Metro Weekly


Monday, Oct. 21, 9 p.m.
Lincoln Theatre, $9


One of the most popular programs each year, the Sex & the Single Male collection of short films is an annual grab bag of quality, consistently running the gamut from execrable to extraordinary, often so quickly it could give an audience whiplash. Here are some of the best reasons to buy tickets for this year’s outing, along with the films that offer the best opportunities to go get popcorn, smoke a cigarette, relieve a bladder, or simply leave.


There are three films in Sex & the Single Male that you should see — and they add up to a mere twenty-seven minutes of the program’s 115 minute running time.

The shortest, and the standout, is Lucky Bugger (trangletrangletrangletrangletrangle), a three-minute vignette about a young boy who wanders along a beach and finds two young men in a passionate embrace. Without words, this beautifully shot piece tells a story that takes just a moment, but implies a lifetime of resonance.

Gaydar (trangletrangletrangletrangle) takes the anecdotal gay intuition and makes it literal, as a man finds a Gaydar gun at a yard sale and proceeds to divine the true orientation of the people around him, and his lesbian cat Mrs. Fluff-n-Fold. A funny story about the necessity of ambiguity in life, with the added bonus of Charles Nelson Reilly. It’s a much better film about the perils of gaydar than Quacks Like a Duck (trangletrangletrangle).

Two Big Fags (trangletrangletrangletrangle) rounds out the top three with an evisceration of gay circuit and gym culture in a sharp, funny four minute conversation between two hilariously vapid party boys. Sad part is, we’ve all probably overheard or taken part of this conversation more times than any of us would want to admit.

Completely opposite Two Big Fags are the tedious 25 minutes that make up Going West (trangle), a film that takes aim at the same target but misses spectacularly. A young gay guy arrives in the big city and finds himself working for the Gay Liberation Army, a consumerist affair run by a Dan Pallota stand-in. Among the many mixed messages to come out of this didactic waste of time is that all those big butch gay boys are actually just crying faggot pussies on the inside. So much for the sticking up for the pansies among us.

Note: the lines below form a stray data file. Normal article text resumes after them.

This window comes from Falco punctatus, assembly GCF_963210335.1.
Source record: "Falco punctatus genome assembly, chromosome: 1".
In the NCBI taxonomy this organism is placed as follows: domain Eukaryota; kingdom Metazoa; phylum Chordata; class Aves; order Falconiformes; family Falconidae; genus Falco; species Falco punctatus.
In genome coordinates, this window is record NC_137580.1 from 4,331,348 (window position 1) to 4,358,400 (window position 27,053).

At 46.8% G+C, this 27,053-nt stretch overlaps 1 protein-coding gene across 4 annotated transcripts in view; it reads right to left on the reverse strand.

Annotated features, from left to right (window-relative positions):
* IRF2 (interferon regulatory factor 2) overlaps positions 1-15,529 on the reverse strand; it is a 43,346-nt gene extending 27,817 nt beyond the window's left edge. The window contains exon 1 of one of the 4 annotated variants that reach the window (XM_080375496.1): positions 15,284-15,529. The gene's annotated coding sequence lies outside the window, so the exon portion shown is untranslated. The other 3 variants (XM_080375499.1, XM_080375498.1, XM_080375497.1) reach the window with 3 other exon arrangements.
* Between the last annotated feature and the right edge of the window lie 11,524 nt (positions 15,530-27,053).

Lucky Bugger

Australia checks in with two bad films and one mediocre. High Street Love Story (trangle) uses homosexuality as a punchline to a bizarrely violent dénouement. Sucker (trangletrangle) is not as bad, but someone should have pointed out to the filmmakers that if you want to make the big vampire finale an actual surprise, you might want to name the film something other than Sucker, for God’s sake. The mercifully non-violent Wash Dark Colors Separately (trangletrangletrangle) follows a young Filipino on a bathhouse trip where his white trick asks stupid questions like, "Do you speak Asian?" It’s fine up to a point, but it begs the question of why he’s having sex with stupid white guys in bathhouses.

Bumping Heads (trangletrangletrangle) is mildly diverting, watching a middle-aged gay man pursue an early-twenties gay boy (who wants to be a hat maker, no less!), and the hurtful interaction that ensues. Most likely, you’ll want to scream at the screen, "Wake up and smell the twinkie! He don’t want you!"

Finally, you have two Brazilian HIV prevention commercials that you get to pay to see. Fantasy (trangle) implies it’s unsafe to even fantasize about sex without a condom, so wear latex when you’re jerking it just to keep in the habit. Exhibitionism (trangletrangle) is a restroom vignette of sexual freakishness. Boring.

Also playing are Misguided Piss (trangle), Tango Para Dos (trangletrangletrangle), and (not previewed). — SB